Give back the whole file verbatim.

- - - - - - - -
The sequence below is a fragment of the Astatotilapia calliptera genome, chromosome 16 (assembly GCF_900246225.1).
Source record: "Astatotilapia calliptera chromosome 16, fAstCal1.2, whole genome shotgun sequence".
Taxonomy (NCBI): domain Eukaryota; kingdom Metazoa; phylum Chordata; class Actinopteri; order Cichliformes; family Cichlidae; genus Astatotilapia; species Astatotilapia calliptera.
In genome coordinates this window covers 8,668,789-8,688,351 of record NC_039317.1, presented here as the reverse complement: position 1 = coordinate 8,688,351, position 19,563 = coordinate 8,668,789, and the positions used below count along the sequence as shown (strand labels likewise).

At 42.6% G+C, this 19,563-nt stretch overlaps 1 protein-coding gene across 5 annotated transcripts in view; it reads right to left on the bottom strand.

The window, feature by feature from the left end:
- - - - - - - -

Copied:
The sequence below is a fragment of the Astatotilapia calliptera genome, chromosome 16 (assembly GCF_900246225.1).
Source record: "Astatotilapia calliptera chromosome 16, fAstCal1.2, whole genome shotgun sequence".
Taxonomy (NCBI): domain Eukaryota; kingdom Metazoa; phylum Chordata; class Actinopteri; order Cichliformes; family Cichlidae; genus Astatotilapia; species Astatotilapia calliptera.
In genome coordinates this window covers 8,668,789-8,688,351 of record NC_039317.1, presented here as the reverse complement: position 1 = coordinate 8,688,351, position 19,563 = coordinate 8,668,789, and the positions used below count along the sequence as shown (strand labels likewise).

At 42.6% G+C, this 19,563-nt stretch overlaps 1 protein-coding gene across 5 annotated transcripts in view; it reads right to left on the bottom strand.

The window, feature by feature from the left end: